Why do Julia and remote code deployment go hand in hand?
The increasingly popular programming language Julia was built with big data projects in mind. These projects imply either very long runtimes or access to compute power that will allow you to cut that down. Luckily, Julia has certain built-in advantages for distributed computing as well as remote deployment, and there is now a native app—Galileo—that will allow you to quickly and easily drag and drop your Julia code to run elsewhere. This is the fastest, easiest, and best method we’ve found to enhance Julia’s output and speed.
While Julia is an all-purpose language, creators were especially thinking about big data analytics, simulations for scientific or engineering research, and high-performance computing. Combining the functionality of R and Python with the speed of C++, Julia is particularly well suited for this. Creators also aimed to make it easier to innovate and to solve machine learning problems that are more difficult with other languages.
Top fields for Julia’s use are:
- 3D Printing
- Augmented Reality
- Machine Learning
- Precision Medicine
- Self Driving Cars
Of course, these kinds of projects are fairly demanding, which can quickly become impractical, depending on your set-up. While it is increasingly practical to run big data projects on multiple nodes in a cluster so tasks can be completed in parallel, many programming languages, like Python, were never designed for this. More or less clunky workarounds have had to be found. By contrast, “Julia was designed for parallelism from the ground up.” Julia has built-in features that make it easier to spread workloads across multiple CPU cores, and it has out-of-the-box support for distributed scientific computing.
But what if I don’t have access to a machine that can take advantage of these features? Answer: remote deployment.
When Julia was initially created, most users were data scientists working on large scientific projects with access to high-capacity machines. Julia’s parallel computing features were, at that point, most useful for running on distributed machines but not necessarily used for remote deployment. As Julia continues to gain in popularity, its user demographics are shifting. It is still used by data scientists working on big data projects, but many of them do not have access to large rigs and therefore need easy access to remote compute power. This is where Galileo comes in.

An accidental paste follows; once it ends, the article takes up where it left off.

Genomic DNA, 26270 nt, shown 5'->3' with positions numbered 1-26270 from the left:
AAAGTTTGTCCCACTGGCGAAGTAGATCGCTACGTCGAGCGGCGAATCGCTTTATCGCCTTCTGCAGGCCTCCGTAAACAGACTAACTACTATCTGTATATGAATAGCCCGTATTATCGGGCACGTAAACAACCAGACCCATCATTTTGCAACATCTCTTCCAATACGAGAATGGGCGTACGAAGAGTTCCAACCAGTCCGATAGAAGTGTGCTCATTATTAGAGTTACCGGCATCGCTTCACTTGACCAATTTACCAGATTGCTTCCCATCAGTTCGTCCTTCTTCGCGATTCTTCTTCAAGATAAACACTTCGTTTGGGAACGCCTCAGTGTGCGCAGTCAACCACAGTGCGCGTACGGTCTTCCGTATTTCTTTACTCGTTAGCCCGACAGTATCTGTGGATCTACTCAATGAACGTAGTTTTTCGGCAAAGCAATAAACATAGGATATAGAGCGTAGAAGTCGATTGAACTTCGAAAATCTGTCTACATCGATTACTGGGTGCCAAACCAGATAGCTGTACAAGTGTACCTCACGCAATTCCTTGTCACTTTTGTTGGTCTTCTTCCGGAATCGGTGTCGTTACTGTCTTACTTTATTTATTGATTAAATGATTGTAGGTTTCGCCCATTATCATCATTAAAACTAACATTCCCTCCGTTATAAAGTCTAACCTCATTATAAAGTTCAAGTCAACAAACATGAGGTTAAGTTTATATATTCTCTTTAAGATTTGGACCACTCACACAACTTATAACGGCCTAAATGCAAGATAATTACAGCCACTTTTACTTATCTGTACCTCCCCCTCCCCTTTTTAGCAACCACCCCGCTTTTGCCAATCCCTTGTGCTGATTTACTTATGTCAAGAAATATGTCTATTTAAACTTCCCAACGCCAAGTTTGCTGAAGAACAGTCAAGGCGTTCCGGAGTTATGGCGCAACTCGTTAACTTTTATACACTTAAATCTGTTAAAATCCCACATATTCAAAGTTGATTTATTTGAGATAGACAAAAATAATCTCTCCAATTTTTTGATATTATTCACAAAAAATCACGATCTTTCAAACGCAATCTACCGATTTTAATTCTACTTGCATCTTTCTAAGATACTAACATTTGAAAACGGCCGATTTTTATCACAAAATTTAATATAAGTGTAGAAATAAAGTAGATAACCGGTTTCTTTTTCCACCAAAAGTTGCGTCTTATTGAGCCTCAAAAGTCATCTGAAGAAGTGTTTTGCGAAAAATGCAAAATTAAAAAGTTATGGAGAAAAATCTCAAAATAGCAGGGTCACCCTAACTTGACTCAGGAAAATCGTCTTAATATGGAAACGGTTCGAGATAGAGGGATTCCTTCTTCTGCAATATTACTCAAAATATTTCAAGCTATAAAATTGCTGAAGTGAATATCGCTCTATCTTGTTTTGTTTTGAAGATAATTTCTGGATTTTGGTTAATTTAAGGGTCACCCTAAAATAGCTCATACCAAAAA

Galileo makes it extremely easy to reduce runtimes by deploying Julia projects remotely. (Check out this quick “How-To.”) It is an ideal complement to Julia, which was itself designed without any compromise between ease-of-use and performance.
Galileo also makes it possible to exploit certain aspects of Julia that are ideal for remote deployment. For one, Julia’s dependency management is much better when compared to other programming languages. This is already the case, even though there’s more work to be done re package compilations that will make deployments even easier. It’s also notable that Julia plays well with Docker. Since Julia is an adopter of Docker images, it’s basically the straightest shot for containerization, code-wise. Since Galileo is built on top of Docker, it also leverages this advantage.
What about GPUs, CPUs, and other novel architectures?
As of fall 2018, there were future plans to improve Julia support for parallel processing on GPUs and TPUs, in addition to further optimizing CPU parallel processing. If you have access to a computer with an NVIDIA card, for example, the Julia interpreter should be able to use it without any fancy code contortion on your part. Or if you have a computer cluster, you should be able to run Julia jobs on the cluster without having to directly program with MPI, because new methods will have been built around CUDA and MPI.
Again, Galileo will compliment these enhancements in that it facilitates the sending of Julia jobs from your laptop to the remote machines that have these capabilities (i.e. GPU’s or HPC cluster of nodes).
Julia was designed with heavy duty jobs in mind, which are much more practically run with heavy duty compute resources. Julia already includes features that predispose it towards distributed computing. Galileo is an ideal fit for Julia enthusiasts who want to optimize their projects even further through quick and easy remote deployment. It provides an obvious solution and complement to Julia’s unique combination of ease-of-use and performance.
What is Julia? Brief history. It is adopted by more and more coders:
Future top Julia fields: 3D Printing, Augmented Reality, Machine Learning, Precision Medicine, Self Driving Cars
Julia and parallel distributed computing:
- https://www.youtube.com/watch?v=-AazDsvrcpU “JuliaCon 2018 | Performance of a distributed Julia simulation | Przemyslaw Szufel”